Timeline: How Apple is piecing together its secret healthcare plan
From the launch of its HealthKit API in September 2014 to revelations this month of EHR-like work with a tiny startup, it’s clear that healthcare is in Apple’s eye.
Rumors are at a fever pitch that Apple has big plans for healthcare, including putting a medical record on the iPhone, possibly acquiring its way into the EHR market.
From its leap into healthcare in 2014 with its HealthKit application programming interface in September 2014 to the June 19 revelation of Apple’s work with the tiny start-up Health Gorilla, Apple has made a series of moves in healthcare that clearly indicate the company has plans for the space that will somehow manifest on its mega-popular iPhone and iPad products.
Here’s a look at how Apple got to where it is today in healthcare.
Health Gorilla and EHRs
Apple’s health team is working with start-up Health Gorilla to add a medical data hub to iPhones, CNBC reported. Health Gorilla is adding diagnostic data to the iPhone, including such measures as blood work, by integrating with hospitals, lab test companies and imaging centers. Health Gorilla says its goal is to give physicians a complete view of a patient’s health history. The startup has raised nearly $5 million in funding. The company focuses on physicians, serving as a way for the caregivers to place orders and share medical records. The company also has a free product for patients that quickly coalesces medical data. Apple and Health Gorilla could be targeting hospitals’ inability to get a complete electronic picture of patients and so if Apple can put the patient at the center of the equation, via its own devices, then patients can use their iPhones to present all necessary medical data to physicians, wherever they may be.
Hires Sumbul Desai, MD
Apple hired Sumbul Desai, MD, a clinical associate professor of medicine at Stanford. Desai also serves as vice chair of the department of medicine and chief digital officer at Stanford Center for Digital Health. While continuing to see patients at Stanford, Desai will serve in a senior role at Apple, CNBC reported. She could join the team working on ResearchKit, HealthKit and CareKit, or work on another project; Apple has not said. At Stanford, Desai created ClickWell Care, a telemedicine effort. She also has been responsible for promoting use of various digital health devices, including the Apple Watch. Apple has a fondness for Silicon Valley talent, as Desai’s hiring shows.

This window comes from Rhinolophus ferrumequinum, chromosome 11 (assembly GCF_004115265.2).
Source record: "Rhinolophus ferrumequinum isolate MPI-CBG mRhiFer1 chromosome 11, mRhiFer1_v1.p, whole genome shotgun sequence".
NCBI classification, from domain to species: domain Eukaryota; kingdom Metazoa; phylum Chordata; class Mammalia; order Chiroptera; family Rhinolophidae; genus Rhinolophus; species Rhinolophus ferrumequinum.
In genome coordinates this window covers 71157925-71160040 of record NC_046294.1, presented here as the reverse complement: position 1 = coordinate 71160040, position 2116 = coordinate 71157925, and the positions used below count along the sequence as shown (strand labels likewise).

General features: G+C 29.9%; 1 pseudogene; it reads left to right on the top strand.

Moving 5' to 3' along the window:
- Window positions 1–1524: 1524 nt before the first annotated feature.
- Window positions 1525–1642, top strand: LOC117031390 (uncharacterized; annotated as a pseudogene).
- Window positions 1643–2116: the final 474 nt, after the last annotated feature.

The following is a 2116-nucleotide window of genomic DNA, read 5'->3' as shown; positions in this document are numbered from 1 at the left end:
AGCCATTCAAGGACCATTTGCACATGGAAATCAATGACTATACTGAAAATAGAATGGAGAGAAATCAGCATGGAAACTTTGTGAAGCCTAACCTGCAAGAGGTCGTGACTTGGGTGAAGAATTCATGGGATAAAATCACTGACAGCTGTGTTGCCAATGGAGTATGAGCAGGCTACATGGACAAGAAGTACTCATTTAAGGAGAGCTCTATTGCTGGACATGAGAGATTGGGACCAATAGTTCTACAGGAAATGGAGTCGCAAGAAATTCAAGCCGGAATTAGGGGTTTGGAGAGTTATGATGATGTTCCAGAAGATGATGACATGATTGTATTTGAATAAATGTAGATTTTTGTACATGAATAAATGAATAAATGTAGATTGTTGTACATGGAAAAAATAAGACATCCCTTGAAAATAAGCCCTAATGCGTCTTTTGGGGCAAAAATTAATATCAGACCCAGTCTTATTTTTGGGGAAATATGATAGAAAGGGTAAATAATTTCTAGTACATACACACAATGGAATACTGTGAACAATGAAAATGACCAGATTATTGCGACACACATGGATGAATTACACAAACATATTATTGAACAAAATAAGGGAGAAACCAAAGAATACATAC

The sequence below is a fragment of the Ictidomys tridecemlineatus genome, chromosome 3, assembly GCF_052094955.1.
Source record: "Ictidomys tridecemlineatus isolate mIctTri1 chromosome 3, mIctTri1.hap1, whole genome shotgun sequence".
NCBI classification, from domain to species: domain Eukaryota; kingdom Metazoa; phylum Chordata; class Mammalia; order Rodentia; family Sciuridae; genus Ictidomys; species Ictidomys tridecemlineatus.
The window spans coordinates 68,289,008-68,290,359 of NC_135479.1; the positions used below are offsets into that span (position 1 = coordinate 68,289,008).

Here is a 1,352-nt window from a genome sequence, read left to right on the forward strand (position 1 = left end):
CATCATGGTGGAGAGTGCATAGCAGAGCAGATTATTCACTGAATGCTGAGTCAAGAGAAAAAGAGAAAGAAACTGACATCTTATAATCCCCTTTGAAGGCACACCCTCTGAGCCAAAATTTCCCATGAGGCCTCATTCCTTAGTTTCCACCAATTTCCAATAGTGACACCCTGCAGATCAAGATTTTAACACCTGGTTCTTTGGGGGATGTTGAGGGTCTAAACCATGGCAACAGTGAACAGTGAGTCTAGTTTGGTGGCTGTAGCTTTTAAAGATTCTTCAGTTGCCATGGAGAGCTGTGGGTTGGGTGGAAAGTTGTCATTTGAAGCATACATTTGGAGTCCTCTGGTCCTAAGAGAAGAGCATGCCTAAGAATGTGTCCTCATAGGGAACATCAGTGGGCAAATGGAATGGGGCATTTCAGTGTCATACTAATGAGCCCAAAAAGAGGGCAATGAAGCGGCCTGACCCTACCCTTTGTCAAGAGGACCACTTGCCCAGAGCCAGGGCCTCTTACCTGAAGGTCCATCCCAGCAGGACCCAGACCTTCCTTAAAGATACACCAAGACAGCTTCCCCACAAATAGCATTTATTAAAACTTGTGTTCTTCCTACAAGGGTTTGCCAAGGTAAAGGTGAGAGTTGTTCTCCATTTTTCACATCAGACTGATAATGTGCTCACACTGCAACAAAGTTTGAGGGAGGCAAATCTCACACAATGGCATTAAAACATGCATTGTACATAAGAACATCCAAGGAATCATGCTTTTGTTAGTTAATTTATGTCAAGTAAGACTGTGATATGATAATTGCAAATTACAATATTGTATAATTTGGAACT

In an unusual move, Apple acquired sleep tracking company Beddit. Unusual because Apple largely has eschewed the sleep tracking space even as it’s become commoditized in the realm of wearables. Sleep tracking was not part of the Apple Watch when the wearable launched in 2014, probably because users have to charge the device every night. Beddit’s website suggests that its products and experience will stay the same, at least for the moment. Beddit is compatible with iPhones and syncs with the iPhone’s Health app. Beddit launched an app for the Apple Watch in 2014.
Hires Ricky Bloomfield, MD
Apple hired away from Duke University a high-profile physician known for his work with Apple’s HealthKit and ResearchKit, Ricky Bloomfield, MD, director of mobile strategy at Duke. Duke was one of the first hospitals to integrate HealthKit with Epic, and to use the platform to pull patient-generated data into the EHR. The first pilot used HealthKit to track blood pressure and weight for cancer and cardiac patients. Bloomfield also helped develop Autism Beyond, Duke’s ResearchKit study designed to enhance knowledge about how autism manifests in children.
Hires Mike Evans, MD
Toronto physician Mike Evans, MD, has 70,000 followers on his medical YouTube channel. Apple scooped up the former staff doctor at St. Michael’s Hospital in Toronto. Evans, the CBC reported, is a mobile health enthusiast who has painted a picture on his YouTube show of a future in which he prescribes an Apple Watch app for high blood pressure. Apple did not comment on what Evans’ role would be with the company, but some industry observers speculate there will be a communications or PR component to Evans’ role at Apple.